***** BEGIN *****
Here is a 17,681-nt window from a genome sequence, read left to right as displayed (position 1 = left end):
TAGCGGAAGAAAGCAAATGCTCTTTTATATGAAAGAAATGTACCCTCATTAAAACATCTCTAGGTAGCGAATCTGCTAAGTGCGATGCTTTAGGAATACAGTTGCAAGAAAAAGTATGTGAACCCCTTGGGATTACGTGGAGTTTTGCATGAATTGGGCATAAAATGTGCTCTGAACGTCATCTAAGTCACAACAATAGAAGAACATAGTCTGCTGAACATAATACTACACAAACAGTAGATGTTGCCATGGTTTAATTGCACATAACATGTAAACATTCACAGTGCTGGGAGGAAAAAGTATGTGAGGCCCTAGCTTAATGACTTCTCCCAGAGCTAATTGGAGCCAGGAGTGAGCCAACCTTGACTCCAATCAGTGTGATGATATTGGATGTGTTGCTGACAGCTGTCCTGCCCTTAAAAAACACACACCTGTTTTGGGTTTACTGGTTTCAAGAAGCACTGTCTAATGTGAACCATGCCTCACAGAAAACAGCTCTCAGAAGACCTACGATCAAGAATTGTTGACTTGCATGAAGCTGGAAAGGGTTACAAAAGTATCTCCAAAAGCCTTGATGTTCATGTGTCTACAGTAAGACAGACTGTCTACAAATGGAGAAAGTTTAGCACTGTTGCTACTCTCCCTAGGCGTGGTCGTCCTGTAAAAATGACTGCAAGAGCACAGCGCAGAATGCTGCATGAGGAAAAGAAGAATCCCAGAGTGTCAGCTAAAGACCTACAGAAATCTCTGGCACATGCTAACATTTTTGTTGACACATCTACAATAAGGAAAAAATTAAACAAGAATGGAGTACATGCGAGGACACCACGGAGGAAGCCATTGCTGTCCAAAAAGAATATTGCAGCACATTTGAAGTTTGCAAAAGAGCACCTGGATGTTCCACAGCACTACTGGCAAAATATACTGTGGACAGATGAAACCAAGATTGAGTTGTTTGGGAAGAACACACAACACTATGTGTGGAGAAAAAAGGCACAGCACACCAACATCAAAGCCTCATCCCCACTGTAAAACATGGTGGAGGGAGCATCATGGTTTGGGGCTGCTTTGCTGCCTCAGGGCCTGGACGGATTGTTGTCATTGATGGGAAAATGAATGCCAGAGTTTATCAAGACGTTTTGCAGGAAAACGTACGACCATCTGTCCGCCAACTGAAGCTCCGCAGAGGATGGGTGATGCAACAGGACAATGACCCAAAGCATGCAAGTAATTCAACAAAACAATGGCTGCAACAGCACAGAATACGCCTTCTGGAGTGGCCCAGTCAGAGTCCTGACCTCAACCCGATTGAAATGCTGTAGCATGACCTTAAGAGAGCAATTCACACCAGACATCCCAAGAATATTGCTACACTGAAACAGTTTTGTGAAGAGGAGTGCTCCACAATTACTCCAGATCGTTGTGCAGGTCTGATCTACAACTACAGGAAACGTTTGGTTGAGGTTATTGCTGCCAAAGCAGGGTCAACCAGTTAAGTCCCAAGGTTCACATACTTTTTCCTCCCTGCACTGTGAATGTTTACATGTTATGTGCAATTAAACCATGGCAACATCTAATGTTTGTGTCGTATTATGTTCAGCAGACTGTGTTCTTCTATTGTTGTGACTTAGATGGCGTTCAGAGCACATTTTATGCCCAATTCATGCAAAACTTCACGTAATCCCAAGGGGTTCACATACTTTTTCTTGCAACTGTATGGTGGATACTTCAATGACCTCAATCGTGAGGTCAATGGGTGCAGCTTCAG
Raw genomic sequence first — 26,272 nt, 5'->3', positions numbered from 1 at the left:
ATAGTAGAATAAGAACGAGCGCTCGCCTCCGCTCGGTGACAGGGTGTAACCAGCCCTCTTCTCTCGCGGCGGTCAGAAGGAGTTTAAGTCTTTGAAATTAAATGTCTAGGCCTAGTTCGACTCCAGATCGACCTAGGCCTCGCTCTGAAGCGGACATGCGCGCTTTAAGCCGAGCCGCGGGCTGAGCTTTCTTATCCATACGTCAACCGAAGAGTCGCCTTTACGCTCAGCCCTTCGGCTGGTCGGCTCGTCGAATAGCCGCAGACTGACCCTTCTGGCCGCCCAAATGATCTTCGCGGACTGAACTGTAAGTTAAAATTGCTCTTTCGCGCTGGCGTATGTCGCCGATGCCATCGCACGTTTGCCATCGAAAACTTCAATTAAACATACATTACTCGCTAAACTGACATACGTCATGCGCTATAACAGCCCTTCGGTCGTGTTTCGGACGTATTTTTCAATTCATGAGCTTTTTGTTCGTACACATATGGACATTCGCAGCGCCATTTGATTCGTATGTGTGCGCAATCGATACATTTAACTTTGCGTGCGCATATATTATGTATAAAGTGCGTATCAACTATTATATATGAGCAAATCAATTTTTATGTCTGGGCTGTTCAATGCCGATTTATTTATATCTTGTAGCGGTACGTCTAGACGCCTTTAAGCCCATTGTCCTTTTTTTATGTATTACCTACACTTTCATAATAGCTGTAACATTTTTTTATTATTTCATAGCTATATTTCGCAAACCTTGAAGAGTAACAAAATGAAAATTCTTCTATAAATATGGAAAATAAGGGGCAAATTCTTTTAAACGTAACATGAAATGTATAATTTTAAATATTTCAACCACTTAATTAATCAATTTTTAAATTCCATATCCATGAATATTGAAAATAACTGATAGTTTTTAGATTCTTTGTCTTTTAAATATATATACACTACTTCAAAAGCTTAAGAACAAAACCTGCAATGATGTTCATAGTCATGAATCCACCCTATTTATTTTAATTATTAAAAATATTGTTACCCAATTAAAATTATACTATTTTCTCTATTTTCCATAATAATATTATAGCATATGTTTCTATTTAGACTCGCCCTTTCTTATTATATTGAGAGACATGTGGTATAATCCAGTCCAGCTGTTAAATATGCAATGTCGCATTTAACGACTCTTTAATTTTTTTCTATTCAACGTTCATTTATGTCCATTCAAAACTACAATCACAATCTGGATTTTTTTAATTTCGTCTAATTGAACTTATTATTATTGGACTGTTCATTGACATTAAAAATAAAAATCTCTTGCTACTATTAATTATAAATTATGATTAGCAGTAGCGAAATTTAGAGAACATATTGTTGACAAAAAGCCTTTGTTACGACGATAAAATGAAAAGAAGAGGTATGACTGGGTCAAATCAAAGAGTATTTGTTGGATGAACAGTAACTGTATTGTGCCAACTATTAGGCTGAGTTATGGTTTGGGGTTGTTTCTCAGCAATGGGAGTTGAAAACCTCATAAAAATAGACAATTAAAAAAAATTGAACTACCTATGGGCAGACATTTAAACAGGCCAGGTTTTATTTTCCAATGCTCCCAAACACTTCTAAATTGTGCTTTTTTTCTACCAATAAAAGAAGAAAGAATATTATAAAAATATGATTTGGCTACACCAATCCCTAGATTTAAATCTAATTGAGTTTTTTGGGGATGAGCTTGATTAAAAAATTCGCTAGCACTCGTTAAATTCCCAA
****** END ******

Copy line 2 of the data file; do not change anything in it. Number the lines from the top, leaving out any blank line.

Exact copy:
TAGCGGAAGAAAGCAAATGCTCTTTTATATGAAAGAAATGTACCCTCATTAAAACATCTCTAGGTAGCGAATCTGCTAAGTGCGATGCTTTAGGAATACAGTTGCAAGAAAAAGTATGTGAACCCCTTGGGATTACGTGGAGTTTTGCATGAATTGGGCATAAAATGTGCTCTGAACGTCATCTAAGTCACAACAATAGAAGAACATAGTCTGCTGAACATAATACTACACAAACAGTAGATGTTGCCATGGTTTAATTGCACATAACATGTAAACATTCACAGTGCTGGGAGGAAAAAGTATGTGAGGCCCTAGCTTAATGACTTCTCCCAGAGCTAATTGGAGCCAGGAGTGAGCCAACCTTGACTCCAATCAGTGTGATGATATTGGATGTGTTGCTGACAGCTGTCCTGCCCTTAAAAAACACACACCTGTTTTGGGTTTACTGGTTTCAAGAAGCACTGTCTAATGTGAACCATGCCTCACAGAAAACAGCTCTCAGAAGACCTACGATCAAGAATTGTTGACTTGCATGAAGCTGGAAAGGGTTACAAAAGTATCTCCAAAAGCCTTGATGTTCATGTGTCTACAGTAAGACAGACTGTCTACAAATGGAGAAAGTTTAGCACTGTTGCTACTCTCCCTAGGCGTGGTCGTCCTGTAAAAATGACTGCAAGAGCACAGCGCAGAATGCTGCATGAGGAAAAGAAGAATCCCAGAGTGTCAGCTAAAGACCTACAGAAATCTCTGGCACATGCTAACATTTTTGTTGACACATCTACAATAAGGAAAAAATTAAACAAGAATGGAGTACATGCGAGGACACCACGGAGGAAGCCATTGCTGTCCAAAAAGAATATTGCAGCACATTTGAAGTTTGCAAAAGAGCACCTGGATGTTCCACAGCACTACTGGCAAAATATACTGTGGACAGATGAAACCAAGATTGAGTTGTTTGGGAAGAACACACAACACTATGTGTGGAGAAAAAAGGCACAGCACACCAACATCAAAGCCTCATCCCCACTGTAAAACATGGTGGAGGGAGCATCATGGTTTGGGGCTGCTTTGCTGCCTCAGGGCCTGGACGGATTGTTGTCATTGATGGGAAAATGAATGCCAGAGTTTATCAAGACGTTTTGCAGGAAAACGTACGACCATCTGTCCGCCAACTGAAGCTCCGCAGAGGATGGGTGATGCAACAGGACAATGACCCAAAGCATGCAAGTAATTCAACAAAACAATGGCTGCAACAGCACAGAATACGCCTTCTGGAGTGGCCCAGTCAGAGTCCTGACCTCAACCCGATTGAAATGCTGTAGCATGACCTTAAGAGAGCAATTCACACCAGACATCCCAAGAATATTGCTACACTGAAACAGTTTTGTGAAGAGGAGTGCTCCACAATTACTCCAGATCGTTGTGCAGGTCTGATCTACAACTACAGGAAACGTTTGGTTGAGGTTATTGCTGCCAAAGCAGGGTCAACCAGTTAAGTCCCAAGGTTCACATACTTTTTCCTCCCTGCACTGTGAATGTTTACATGTTATGTGCAATTAAACCATGGCAACATCTAATGTTTGTGTCGTATTATGTTCAGCAGACTGTGTTCTTCTATTGTTGTGACTTAGATGGCGTTCAGAGCACATTTTATGCCCAATTCATGCAAAACTTCACGTAATCCCAAGGGGTTCACATACTTTTTCTTGCAACTGTATGGTGGATACTTCAATGACCTCAATCGTGAGGTCAATGGGTGCAGCTTCAG